What the infrastructure bill could mean for the Pittsburgh region

Working at heights, technician climbs up on a communications tower

As a $1.2 trillion infrastructure bill that passed the House on Friday awaits signature by President Joe Biden, the Pittsburgh business community offered their thoughts on what it could mean for the region.

Allegheny County Chief Executive Rich Fitzgerald was quick to herald the good news.

He noted how the bill is “going to put a lot of people to work” and when asked where it might help the most, he said, “it’s really all of the above.”

That includes the prospect for expanding transit, specifically referencing the potential to expand the East Busway and widen Bates Street into Oakland, as well as providing a major new source of funding to help ALCOSAN meet the demands of the federal consent decree over Allegheny County’s stormwater management issues, a multi-billion-dollar project in the coming years for the county.

“The recently passed infrastructure bill will help close the digital divide in our region. It will increase broadband access and lower prices for internet service by delivering $65 billion in broadband infrastructure deployment across the country. The bill also will infuse an additional $4 billion in new federal funds to increase PennDOT’s statewide allotment from $9 billion to $13 billon over a five-year period, helping to close the state’s growing transportation funding gap. Accordingly, Southwestern Pennsylvania Commission will work with our state and local partners to make sure that important southwestern Pennsylvania transportation priorities are addressed through this increased funding.”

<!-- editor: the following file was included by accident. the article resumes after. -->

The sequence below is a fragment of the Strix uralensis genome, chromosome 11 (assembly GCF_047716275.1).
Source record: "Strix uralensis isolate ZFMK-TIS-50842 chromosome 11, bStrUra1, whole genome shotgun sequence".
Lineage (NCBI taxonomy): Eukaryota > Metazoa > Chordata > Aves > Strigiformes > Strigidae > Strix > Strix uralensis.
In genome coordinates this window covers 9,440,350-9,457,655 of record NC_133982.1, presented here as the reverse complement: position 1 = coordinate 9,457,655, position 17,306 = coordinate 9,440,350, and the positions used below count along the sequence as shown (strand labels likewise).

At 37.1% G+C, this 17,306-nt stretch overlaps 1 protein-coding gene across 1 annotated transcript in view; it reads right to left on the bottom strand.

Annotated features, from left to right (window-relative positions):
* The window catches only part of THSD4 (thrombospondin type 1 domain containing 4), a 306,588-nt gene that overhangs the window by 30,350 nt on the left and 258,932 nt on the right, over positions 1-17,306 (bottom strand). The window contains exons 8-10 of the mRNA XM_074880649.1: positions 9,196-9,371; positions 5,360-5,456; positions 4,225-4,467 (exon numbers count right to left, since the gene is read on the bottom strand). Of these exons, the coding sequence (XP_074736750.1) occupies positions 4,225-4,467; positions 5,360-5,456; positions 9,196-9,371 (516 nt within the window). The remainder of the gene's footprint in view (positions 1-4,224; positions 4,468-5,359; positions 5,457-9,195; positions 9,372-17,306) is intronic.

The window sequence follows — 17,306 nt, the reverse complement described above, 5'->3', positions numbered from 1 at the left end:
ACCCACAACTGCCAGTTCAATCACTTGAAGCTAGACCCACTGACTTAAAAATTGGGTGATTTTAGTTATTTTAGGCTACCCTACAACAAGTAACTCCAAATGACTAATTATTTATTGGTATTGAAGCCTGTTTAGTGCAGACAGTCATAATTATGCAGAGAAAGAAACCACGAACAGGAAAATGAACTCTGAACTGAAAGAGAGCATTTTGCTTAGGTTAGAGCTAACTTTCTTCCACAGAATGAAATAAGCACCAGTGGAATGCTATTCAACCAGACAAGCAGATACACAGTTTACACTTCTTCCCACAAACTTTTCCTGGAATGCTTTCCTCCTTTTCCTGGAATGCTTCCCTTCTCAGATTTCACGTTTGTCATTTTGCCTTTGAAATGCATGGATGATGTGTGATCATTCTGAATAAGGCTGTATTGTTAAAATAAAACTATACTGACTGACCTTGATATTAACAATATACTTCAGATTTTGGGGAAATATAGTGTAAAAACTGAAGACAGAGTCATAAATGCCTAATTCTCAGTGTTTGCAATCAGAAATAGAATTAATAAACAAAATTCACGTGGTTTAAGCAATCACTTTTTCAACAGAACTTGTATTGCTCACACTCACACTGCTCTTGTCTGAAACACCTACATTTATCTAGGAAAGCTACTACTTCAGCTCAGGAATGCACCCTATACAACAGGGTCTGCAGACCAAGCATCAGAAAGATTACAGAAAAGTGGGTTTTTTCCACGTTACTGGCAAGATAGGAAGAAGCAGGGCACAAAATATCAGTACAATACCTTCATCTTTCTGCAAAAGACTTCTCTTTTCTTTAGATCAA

Vincent Valdes, executive director, Southwestern Pennsylvania Commission

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